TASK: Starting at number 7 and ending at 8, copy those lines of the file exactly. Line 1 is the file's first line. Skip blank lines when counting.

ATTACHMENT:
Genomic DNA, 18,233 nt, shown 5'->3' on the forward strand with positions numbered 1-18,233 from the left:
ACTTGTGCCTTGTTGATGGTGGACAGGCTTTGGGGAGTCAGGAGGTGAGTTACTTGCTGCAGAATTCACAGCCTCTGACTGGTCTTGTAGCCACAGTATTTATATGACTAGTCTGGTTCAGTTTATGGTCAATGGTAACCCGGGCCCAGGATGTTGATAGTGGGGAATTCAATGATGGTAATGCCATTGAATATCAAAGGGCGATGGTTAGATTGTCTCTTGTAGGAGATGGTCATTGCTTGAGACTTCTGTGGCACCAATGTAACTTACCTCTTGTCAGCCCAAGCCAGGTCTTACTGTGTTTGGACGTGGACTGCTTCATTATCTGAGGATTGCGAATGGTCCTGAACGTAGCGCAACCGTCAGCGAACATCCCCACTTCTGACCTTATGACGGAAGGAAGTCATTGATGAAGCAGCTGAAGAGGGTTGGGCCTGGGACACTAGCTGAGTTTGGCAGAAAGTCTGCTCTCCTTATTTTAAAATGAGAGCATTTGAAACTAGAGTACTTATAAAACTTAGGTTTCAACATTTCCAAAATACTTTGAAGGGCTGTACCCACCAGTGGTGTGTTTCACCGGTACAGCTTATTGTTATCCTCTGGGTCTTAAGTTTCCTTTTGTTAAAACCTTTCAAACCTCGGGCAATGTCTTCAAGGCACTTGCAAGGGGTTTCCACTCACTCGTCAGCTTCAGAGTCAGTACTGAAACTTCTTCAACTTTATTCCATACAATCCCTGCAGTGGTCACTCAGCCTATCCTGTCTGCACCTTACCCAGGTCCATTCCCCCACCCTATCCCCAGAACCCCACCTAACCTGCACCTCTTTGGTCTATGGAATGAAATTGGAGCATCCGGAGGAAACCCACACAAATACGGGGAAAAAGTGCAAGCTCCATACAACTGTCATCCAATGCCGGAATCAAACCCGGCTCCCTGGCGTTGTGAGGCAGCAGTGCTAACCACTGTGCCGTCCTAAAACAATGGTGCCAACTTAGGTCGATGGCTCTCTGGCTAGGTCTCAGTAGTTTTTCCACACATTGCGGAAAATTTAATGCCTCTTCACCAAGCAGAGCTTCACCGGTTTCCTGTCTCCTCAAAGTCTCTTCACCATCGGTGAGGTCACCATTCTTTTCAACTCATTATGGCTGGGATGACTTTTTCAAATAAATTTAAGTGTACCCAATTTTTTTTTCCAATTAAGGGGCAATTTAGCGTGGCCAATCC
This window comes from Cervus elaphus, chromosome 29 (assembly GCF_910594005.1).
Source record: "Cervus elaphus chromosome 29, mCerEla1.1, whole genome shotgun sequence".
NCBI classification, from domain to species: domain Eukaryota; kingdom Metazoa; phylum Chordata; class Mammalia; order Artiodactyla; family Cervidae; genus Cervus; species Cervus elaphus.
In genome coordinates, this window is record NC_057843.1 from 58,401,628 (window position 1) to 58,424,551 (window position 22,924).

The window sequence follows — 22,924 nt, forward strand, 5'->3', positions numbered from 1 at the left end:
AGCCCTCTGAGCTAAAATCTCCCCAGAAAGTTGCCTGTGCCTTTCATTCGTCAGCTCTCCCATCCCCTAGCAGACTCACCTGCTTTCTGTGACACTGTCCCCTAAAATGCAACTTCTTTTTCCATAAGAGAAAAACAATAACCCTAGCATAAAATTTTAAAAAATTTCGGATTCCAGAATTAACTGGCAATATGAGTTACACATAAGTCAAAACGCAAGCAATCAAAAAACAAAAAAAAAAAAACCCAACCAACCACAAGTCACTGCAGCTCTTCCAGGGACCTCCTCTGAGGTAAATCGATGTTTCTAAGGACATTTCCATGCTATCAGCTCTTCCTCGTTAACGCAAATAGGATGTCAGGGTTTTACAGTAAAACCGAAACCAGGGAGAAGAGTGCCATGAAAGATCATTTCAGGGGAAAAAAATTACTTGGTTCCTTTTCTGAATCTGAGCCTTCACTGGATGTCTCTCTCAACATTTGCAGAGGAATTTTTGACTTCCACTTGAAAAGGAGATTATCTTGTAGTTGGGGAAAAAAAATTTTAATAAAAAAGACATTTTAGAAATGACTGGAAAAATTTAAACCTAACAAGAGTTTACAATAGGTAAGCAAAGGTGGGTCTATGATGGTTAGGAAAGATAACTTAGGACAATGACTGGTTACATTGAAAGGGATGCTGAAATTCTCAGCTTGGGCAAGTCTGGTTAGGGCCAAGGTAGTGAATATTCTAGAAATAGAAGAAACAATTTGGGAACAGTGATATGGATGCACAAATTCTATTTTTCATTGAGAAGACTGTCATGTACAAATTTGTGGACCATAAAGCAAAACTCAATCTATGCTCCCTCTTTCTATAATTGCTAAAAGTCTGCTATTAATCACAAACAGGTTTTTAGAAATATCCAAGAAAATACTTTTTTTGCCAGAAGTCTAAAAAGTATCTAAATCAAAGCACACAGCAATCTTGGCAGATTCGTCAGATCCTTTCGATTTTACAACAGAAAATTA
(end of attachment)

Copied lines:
The window sequence follows — 22,924 nt, forward strand, 5'->3', positions numbered from 1 at the left end:
AGCCCTCTGAGCTAAAATCTCCCCAGAAAGTTGCCTGTGCCTTTCATTCGTCAGCTCTCCCATCCCCTAGCAGACTCACCTGCTTTCTGTGACACTGTCCCCTAAAATGCAACTTCTTTTTCCATAAGAGAAAAACAATAACCCTAGCATAAAATTTTAAAAAATTTCGGATTCCAGAATTAACTGGCAATATGAGTTACACATAAGTCAAAACGCAAGCAATCAAAAAACAAAAAAAAAAAAACCCAACCAACCACAAGTCACTGCAGCTCTTCCAGGGACCTCCTCTGAGGTAAATCGATGTTTCTAAGGACATTTCCATGCTATCAGCTCTTCCTCGTTAACGCAAATAGGATGTCAGGGTTTTACAGTAAAACCGAAACCAGGGAGAAGAGTGCCATGAAAGATCATTTCAGGGGAAAAAAATTACTTGGTTCCTTTTCTGAATCTGAGCCTTCACTGGATGTCTCTCTCAACATTTGCAGAGGAATTTTTGACTTCCACTTGAAAAGGAGATTATCTTGTAGTTGGGGAAAAAAAATTTTAATAAAAAAGACATTTTAGAAATGACTGGAAAAATTTAAACCTAACAAGAGTTTACAATAGGTAAGCAAAGGTGGGTCTATGATGGTTAGGAAAGATAACTTAGGACAATGACTGGTTACATTGAAAGGGATGCTGAAATTCTCAGCTTGGGCAAGTCTGGTTAGGGCCAAGGTAGTGAATATTCTAGAAATAGAAGAAACAATTTGGGAACAGTGATATGGATGCACAAATTCTATTTTTCATTGAGAAGACTGTCATGTACAAATTTGTGGACCATAAAGCAAAACTCAATCTATGCTCCCTCTTTCTATAATTGCTAAAAGTCTGCTATTAATCACAAACAGGTTTTTAGAAATATCCAAGAAAATACTTTTTTTGCCAGAAGTCTAAAAAGTATCTAAATCAAAGCACACAGCAATCTTGGCAGATTCGTCAGATCCTTTCGATTTTACAACAGAAAATTA